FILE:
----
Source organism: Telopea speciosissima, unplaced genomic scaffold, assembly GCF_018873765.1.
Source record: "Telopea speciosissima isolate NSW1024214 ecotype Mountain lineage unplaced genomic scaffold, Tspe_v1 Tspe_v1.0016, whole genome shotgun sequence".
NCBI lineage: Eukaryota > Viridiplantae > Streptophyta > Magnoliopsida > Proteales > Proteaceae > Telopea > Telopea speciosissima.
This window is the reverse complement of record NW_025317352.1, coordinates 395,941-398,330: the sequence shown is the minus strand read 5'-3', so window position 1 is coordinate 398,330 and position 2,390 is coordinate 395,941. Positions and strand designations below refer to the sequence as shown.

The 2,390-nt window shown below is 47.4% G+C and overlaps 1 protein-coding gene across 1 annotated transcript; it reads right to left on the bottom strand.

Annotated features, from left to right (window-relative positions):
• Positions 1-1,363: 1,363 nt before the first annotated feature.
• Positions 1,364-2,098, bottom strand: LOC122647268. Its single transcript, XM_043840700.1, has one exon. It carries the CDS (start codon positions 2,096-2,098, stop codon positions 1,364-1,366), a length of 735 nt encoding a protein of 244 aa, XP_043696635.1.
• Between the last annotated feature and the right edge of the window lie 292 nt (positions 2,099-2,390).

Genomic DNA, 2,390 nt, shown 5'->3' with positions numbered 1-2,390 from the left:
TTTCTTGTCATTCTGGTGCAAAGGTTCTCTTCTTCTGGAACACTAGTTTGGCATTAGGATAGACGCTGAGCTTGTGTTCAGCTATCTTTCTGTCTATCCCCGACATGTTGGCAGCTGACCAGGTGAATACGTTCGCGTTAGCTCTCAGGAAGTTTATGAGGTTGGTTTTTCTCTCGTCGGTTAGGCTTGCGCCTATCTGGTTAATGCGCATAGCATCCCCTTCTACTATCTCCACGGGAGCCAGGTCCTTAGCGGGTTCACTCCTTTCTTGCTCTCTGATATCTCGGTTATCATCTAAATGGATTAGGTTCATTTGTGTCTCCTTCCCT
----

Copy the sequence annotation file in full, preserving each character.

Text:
Source organism: Telopea speciosissima, unplaced genomic scaffold, assembly GCF_018873765.1.
Source record: "Telopea speciosissima isolate NSW1024214 ecotype Mountain lineage unplaced genomic scaffold, Tspe_v1 Tspe_v1.0016, whole genome shotgun sequence".
NCBI lineage: Eukaryota > Viridiplantae > Streptophyta > Magnoliopsida > Proteales > Proteaceae > Telopea > Telopea speciosissima.
This window is the reverse complement of record NW_025317352.1, coordinates 395,941-398,330: the sequence shown is the minus strand read 5'-3', so window position 1 is coordinate 398,330 and position 2,390 is coordinate 395,941. Positions and strand designations below refer to the sequence as shown.

The 2,390-nt window shown below is 47.4% G+C and overlaps 1 protein-coding gene across 1 annotated transcript; it reads right to left on the bottom strand.

Annotated features, from left to right (window-relative positions):
• Positions 1-1,363: 1,363 nt before the first annotated feature.
• Positions 1,364-2,098, bottom strand: LOC122647268. Its single transcript, XM_043840700.1, has one exon. It carries the CDS (start codon positions 2,096-2,098, stop codon positions 1,364-1,366), a length of 735 nt encoding a protein of 244 aa, XP_043696635.1.
• Between the last annotated feature and the right edge of the window lie 292 nt (positions 2,099-2,390).

Genomic DNA, 2,390 nt, shown 5'->3' with positions numbered 1-2,390 from the left:
TTTCTTGTCATTCTGGTGCAAAGGTTCTCTTCTTCTGGAACACTAGTTTGGCATTAGGATAGACGCTGAGCTTGTGTTCAGCTATCTTTCTGTCTATCCCCGACATGTTGGCAGCTGACCAGGTGAATACGTTCGCGTTAGCTCTCAGGAAGTTTATGAGGTTGGTTTTTCTCTCGTCGGTTAGGCTTGCGCCTATCTGGTTAATGCGCATAGCATCCCCTTCTACTATCTCCACGGGAGCCAGGTCCTTAGCGGGTTCACTCCTTTCTTGCTCTCTGATATCTCGGTTATCATCTAAATGGATTAGGTTCATTTGTGTCTCCTTCCCT